As you can imagine, the debate is explosive. Without any live broadcast, moreover in the middle of the presidential campaign, the two camps will of course seize the trial, interpret the facts, influence public opinion and try to bury the enemy alive. They already do. Those who campaign for the live broadcast of the hearings invoke in priority the impossible “impartiality of the media” and the transparency of the judicial system.

In other words, it would be enough to throw everything on YouTube, without filter or distance, for the critical spirit to suddenly start in motion within the population.

“Without the cameras, there will be two trials: one followed by the progressive media and the other chronicled by the conservative press”

Alan Dershowitz, American constitutional law expert, to the media The Hill

However, even today, the broadcasting of a simple football match is unthinkable without the presence of a commentator. Viewers need it to confirm their analysis or insist on that of the journalist. Remember, when Federer shone in the final of Roland-Garros, many remained faithful to the RTS, when others zapped on the French channels, just to avoid the partisan sputters.

In politics, you just have to take a look at the counter of the most popular American provocateurs to realize that the majority of Internet users already have their own reflexes, well set against their convictions. And in this little game, right-wing or far-right influencers are several steps ahead of everyone: from the dangerous Alex Jones, to the more moderate Tim Pool, to the star Tucker Carlson, today deprived of FoxNewsbut crowned king of social networks.

The example Depp Heard

Social networks, let’s talk about it. Since the media circus that literally perverted the legal duel between Johnny Depp and Amber Heard, the cameras are ultimately only a sneaky weapon to trigger a bloody war online. “A libel trial, broadcast live, which from April to June 2022 triggered a public and digital madness of unprecedented intensity in the United States”considered the journalist of France Interr Nicolas Demorand, after taking a look at the recent documentary aired on Netflix.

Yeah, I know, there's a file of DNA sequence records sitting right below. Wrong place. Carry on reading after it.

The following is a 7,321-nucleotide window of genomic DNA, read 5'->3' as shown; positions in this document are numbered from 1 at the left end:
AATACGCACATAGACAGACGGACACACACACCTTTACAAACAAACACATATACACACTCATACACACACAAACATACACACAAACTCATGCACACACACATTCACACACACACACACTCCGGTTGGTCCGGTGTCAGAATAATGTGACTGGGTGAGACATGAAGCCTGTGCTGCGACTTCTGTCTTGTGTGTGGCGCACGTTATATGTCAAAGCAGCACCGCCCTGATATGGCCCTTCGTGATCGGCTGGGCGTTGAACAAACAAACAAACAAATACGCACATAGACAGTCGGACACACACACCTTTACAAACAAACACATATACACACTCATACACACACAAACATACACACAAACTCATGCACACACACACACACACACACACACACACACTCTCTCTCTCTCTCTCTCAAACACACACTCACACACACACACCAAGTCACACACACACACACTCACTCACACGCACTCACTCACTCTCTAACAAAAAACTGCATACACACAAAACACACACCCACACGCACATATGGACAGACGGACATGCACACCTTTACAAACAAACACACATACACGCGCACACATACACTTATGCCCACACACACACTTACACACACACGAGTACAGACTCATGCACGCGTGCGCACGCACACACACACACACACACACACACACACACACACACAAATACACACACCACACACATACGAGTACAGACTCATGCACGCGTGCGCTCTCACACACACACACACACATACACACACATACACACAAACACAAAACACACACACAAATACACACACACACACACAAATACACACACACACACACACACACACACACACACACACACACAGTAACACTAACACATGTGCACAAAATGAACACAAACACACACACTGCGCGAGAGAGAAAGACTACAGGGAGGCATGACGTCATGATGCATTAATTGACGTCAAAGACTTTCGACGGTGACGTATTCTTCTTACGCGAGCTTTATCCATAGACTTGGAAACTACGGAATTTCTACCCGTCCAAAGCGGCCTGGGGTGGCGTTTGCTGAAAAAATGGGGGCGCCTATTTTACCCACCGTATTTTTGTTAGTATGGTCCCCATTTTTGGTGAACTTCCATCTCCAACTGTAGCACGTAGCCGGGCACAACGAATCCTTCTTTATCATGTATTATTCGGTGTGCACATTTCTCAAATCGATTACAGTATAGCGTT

“A horror film about the era”

Nicolas Demorand

Remember, from the start, the internet seemed to have furiously chosen sides and you had to get up early to find a comment in favor of the actress. With great bursts of fake news, murderous hijackings and relentless harassment, Depp’s supporters literally let off steam on Amber Heard’s personality, making her look like a dangerous and crazy woman. As our eminent colleague Sven Papaux analyzed, in this “first trial with TikTok sauce, the social media court scolded and drooled over its incompetence”.

And no one will truly grow out of it.

Donald Trump has already won the social media war. Once bent over their keyboard, its most indoctrinated apostles deploy a know-how of sneaky and unequaled efficiency. The release of the messiah’s judicial mugshot is just the latest recent example.

If the candidate ends up handcuffed under the wards of the world, no one can swear that the country will not go up in flames.

The now historic aspect of the daily life of the former President of the United States gives his army an impunity that will be difficult to weaken, once Trump is surrounded by his lawyers, in the dock and facing a hearing that ‘Hollywood will be jealous of the tail between the legs. For the Democratic clan and anti-Maga Republicans, a trial broadcast on Youtube represents the last hope of seeing its voters free from its grip.

And then, regardless of the potentially harmful consequences of a broadcast of the Georgia trial, it will be difficult not to jump at the thought of tuning into what will no doubt be the most outrageous reality show of the century.

Judged for his role in the assault on the Capitol, the seat of Congress, on January 6, 2021 in Washington, Joseph Biggs, one of the leaders of the Proud Boys group, was sentenced Thursday to 17 years in prison.

The prosecutors had demanded 33 years in prison against this former soldier, who served in Iraq and Afghanistan, for having driven some 200 members of the Proud Boys to the Capitol, the seat of Congress in the United States. This is the second heaviest sentence handed down by American justice in this case.